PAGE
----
I first met Debbie Conner at where she was re-crafting her booth with the zeal of a serious artist. With one broad stroke, she moved a picture frame; then in a tiny, exacting motion, she turned it ever so slightly.
As I watched this out of the corner of my eye, I tried to stay invisible and continued to peruse her vintage baubles.
But a few moments later, after photographing one of her bracelets for my holiday shopping guide, Conner and I got to talking about The Bungalow, my work, and our love of style in general. She mentioned that if I was ever interested, she'd love to show me her home which was "full of art" similar to the pieces I’d been admiring in her booth, and just a bit "weird."
I chuckled politely, slightly uncomfortable that she used the word "weird" as an adjective to describe her home. However, a few months later, I pulled up to her terra-cotta home and wondered if I was in the right place, because the place looked so normal.
But, as soon as I stepped inside, I realized Conner wasn’t exaggerating when she told me her home was outside the box.
Conner, her husband, and their son moved to the Agoura Hills area about twenty years ago from Northridge.
Her husband is in the furniture business, which Debbie said, “is odd because I have hardly any furniture in my house.” Her son currently lives in San Francisco.
When the family first moved into their home, Conner’s inspiration for decorating was practical. “I thought ‘how am I going to make this house nice, without spending a lot of money?’ I’ve always garaged, I’ve always gone to thrift stores, and I’ve always liked odd ball things. I would wake up every Saturday morning and go out garaging,” she said.
The result is a home pulsating with color, eclectic artwork and personalized details. It seemed, as I strolled down the hallways, as if I was walking inside of a meticulously crafted art project.
In reality, that observation is not far off. Conner has done most of the painting and artwork herself and revived many of the antiques she’s found over the years.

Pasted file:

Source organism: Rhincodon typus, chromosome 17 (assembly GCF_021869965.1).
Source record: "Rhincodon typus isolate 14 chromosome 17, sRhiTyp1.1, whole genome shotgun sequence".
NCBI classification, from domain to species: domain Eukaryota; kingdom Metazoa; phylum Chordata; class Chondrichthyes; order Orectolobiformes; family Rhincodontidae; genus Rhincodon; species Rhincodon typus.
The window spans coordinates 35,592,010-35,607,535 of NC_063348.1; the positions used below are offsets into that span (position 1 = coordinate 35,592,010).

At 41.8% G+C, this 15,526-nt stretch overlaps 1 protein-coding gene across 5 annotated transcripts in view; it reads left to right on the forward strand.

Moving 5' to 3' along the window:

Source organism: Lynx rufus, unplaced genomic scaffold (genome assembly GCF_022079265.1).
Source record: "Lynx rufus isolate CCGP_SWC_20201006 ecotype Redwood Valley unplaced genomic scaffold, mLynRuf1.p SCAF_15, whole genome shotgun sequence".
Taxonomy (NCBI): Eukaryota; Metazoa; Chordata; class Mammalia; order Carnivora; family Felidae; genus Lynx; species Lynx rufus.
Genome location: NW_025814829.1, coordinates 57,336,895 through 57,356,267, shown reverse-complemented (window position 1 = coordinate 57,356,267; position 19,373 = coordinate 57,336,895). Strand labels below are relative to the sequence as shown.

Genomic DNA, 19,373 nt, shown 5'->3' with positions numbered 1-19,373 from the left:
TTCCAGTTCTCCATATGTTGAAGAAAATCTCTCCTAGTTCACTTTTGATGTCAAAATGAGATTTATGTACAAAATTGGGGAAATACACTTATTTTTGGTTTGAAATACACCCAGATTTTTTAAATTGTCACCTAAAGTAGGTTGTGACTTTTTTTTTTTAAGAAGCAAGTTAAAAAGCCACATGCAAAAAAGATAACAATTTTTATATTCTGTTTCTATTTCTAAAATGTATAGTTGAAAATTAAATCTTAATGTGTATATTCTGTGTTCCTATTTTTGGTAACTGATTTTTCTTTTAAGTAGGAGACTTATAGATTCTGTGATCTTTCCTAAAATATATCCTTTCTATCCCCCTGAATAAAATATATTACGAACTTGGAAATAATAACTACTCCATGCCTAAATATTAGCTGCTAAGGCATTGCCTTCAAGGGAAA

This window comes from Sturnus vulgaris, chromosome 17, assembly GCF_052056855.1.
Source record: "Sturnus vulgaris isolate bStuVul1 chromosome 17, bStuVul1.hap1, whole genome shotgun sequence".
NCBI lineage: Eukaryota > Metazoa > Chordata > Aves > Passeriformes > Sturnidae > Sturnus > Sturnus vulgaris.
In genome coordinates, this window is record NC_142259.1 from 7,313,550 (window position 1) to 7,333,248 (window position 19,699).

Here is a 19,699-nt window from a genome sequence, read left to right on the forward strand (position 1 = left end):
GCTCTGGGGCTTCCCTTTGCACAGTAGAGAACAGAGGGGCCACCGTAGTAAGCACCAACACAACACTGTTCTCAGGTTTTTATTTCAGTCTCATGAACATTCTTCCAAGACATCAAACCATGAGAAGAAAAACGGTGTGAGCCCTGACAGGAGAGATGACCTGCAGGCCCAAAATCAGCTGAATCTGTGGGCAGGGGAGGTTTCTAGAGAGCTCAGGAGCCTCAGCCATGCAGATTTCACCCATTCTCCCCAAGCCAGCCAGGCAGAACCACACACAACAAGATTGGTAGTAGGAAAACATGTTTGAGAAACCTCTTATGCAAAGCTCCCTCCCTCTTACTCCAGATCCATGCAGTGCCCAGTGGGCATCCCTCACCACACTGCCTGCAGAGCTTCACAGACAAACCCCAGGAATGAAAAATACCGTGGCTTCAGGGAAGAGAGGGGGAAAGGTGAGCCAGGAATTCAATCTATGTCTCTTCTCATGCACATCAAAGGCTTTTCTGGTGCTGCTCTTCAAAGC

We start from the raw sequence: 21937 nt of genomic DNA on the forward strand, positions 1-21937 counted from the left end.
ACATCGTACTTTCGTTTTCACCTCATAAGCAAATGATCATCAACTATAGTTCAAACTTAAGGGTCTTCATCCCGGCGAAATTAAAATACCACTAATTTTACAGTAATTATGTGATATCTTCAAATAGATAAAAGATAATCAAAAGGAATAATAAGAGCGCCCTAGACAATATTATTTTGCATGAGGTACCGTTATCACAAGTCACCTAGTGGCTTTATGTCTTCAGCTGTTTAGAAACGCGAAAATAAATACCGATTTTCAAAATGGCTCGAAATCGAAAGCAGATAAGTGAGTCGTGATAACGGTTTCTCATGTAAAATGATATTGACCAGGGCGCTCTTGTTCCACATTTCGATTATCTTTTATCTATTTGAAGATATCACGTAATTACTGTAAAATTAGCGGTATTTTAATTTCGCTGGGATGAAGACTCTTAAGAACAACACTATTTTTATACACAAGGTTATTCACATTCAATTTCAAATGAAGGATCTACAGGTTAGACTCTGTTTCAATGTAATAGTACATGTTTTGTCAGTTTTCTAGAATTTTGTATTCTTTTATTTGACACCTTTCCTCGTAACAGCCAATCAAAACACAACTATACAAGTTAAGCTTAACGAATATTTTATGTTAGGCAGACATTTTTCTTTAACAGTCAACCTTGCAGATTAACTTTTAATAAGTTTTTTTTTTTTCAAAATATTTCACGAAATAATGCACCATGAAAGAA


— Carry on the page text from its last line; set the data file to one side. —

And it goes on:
“I think that antiques need to live again,” she said. And I noted there’s a lot of them living in her home. From antique mannequins to a gussied up hairdressing chair, the antiques are ubiquitous.
There’s also some clear themes running through the home, including bursts of color. “I was always the hippie, the artsy fartsy, and I think that’s where the art came from because it was self expression. I’m not afraid of color, and I think that has a lot to do with being a hippie, because we wore everything then," she said.
And though she loves to play with color, Conner realized that not everyone shares her bravery.
“A lot of people just won’t even go there. There’s a couple of places down the road that are just all the same, and I think its gonna get old eventually," she said. "It’s like, throw a purple pillow in there or throw a couple sparkles in there!”
There’s quite a few sparkles in the Conner family home, and there isn’t a corner of the house that is left undecorated, unpainted or unloved. Walls serve as galleries, and according to Conner, “there’s never enough wall space.”
If there isn’t any wall space left, there’s always room to evolve, she said.
“My husband says you never know whats gonna go on the wall, everything is always changing,” she said.
The evolution is due, in part, to Conner’s creative mind. She said, “It's always a free flowing creativity that never stops. Its almost like I can't turn my mind off.”
She also appears to have an innate ability to draw inspiration from a bevy of sources.
“Just recently I went to Spain, and we were in Barcelona. It was almost like I got reincarnated," said Conner. "But, I get inspiration from walking down the street. Its not that I'm copying something; it's just that I think I can make that better.”
And though her style and artwork are inspired by outside sources, the home's aesthetic remains true to the personality of the artist shaping its style.
“This is definitely a reflection of who I am, you know, I am nuts," she said. "So it works out just fine.”
If you think your home is unique and you'd like to share your story in our newest Stylish Living column please contact Jessica Hagy.